• Men's Corner

Testicular Cancer

Updated: Jun 19, 2019


by Richard Brierley




I frequently have discussions with men who are anxious about this condition and it is often not well understood. Testicular cancer is relatively rare as cancers go, but it is still very important because it mainly affects younger men between the ages of 15 and 40, and it is easy to pick up early because you can feel it easily. The problem is most men don’t examine themselves often enough and it should really be a regular part of every man’s routine, around once a month.

It usually starts with a painless lump in the testis, but most testicular lumps are not cancer. In 20 years of full time general practice I have seen 2 cases of testicular cancer but I see someone with a testicular lump every 2-3 weeks and almost all of them are benign epididymal cysts.


Men should be examining their testes on a monthly basis. It’s best done in the shower or bath when you’re warm and relaxed. You will feel the testis as a firm smooth oval shaped structure with a soft frill of tissue running up behind it called the epididymis. Most lumps occur in this structure and are benign epididymal cysts that don’t need treatment unless they are particularly large. Cancers form in the body of the testis itself and are felt as hard lumps in this structure. The important thing is to get to know what your testes feel like so that you’ll easily recognise a change. If you do feel a lump, book in to see your GP as soon as you can, and don’t be embarrassed. GPs examine people with testicular lumps very frequently and think nothing of it.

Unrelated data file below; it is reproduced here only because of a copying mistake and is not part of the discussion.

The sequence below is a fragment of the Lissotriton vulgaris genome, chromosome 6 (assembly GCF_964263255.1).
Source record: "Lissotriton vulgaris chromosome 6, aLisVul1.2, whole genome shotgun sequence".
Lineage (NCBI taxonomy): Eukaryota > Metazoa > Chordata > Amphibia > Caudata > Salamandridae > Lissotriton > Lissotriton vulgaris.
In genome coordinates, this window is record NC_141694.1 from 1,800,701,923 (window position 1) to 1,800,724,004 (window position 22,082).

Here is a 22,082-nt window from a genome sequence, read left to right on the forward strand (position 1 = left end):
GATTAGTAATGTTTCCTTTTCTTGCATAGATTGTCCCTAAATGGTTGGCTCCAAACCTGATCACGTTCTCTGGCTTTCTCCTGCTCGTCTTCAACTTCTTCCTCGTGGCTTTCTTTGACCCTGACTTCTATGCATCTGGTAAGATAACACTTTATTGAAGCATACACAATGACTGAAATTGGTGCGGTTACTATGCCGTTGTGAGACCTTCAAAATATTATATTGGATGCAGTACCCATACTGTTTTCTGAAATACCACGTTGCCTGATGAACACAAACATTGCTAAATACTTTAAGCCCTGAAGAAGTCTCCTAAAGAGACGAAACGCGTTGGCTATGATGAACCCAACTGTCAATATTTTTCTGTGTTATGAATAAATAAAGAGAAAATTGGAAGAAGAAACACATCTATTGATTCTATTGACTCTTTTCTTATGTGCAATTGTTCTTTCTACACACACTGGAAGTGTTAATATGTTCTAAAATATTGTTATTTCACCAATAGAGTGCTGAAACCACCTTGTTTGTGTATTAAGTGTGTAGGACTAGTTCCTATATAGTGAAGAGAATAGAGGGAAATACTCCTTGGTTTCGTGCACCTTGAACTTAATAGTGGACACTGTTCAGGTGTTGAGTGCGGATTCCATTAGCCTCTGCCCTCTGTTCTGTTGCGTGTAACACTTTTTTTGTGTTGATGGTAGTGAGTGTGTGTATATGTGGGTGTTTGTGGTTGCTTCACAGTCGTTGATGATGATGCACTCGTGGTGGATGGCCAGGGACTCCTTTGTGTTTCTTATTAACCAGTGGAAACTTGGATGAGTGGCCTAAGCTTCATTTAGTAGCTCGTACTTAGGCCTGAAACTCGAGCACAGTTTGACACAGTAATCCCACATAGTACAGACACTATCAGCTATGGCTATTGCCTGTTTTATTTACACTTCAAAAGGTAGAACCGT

There are a few things that increase the risk of testicular cancer and should make men more alert for it. It is 4 times more common in white men than African or Asian men. The risk is higher if you have a brother or father who has had the condition, and a history of an undescended testis in childhood or a fertility problem due to a low sperm count also increase the risk.


As I said, most lumps are benign epididymal cysts and the patient can be reassured straight away. Sometimes there is some uncertainty and clarification is needed by referring for an ultrasound scan of the testis, and sometimes the examination is more concerning and the patient needs to be sent urgently to the Urology specialists for further tests.


The good news is that with modern treatment, testicular cancer can be completely cured in 95% of cases, even if it has started to spread. It is one of the most responsive cancers to chemotherapy, and most men remain fertile after they have been treated.


So the take home message is “get to know your balls better”. Examine them regularly, and if you feel something that doesn’t seem right, don’t panic, but get it checked.




Richard Brierly is a freelance GP who works in the Eastbourne area.

Richard is married with three sons, and is particularly interested in the natural world; he loves spending time out in the beautiful Sussex countryside.

Richard and his family live in Eastbourne, East Sussex.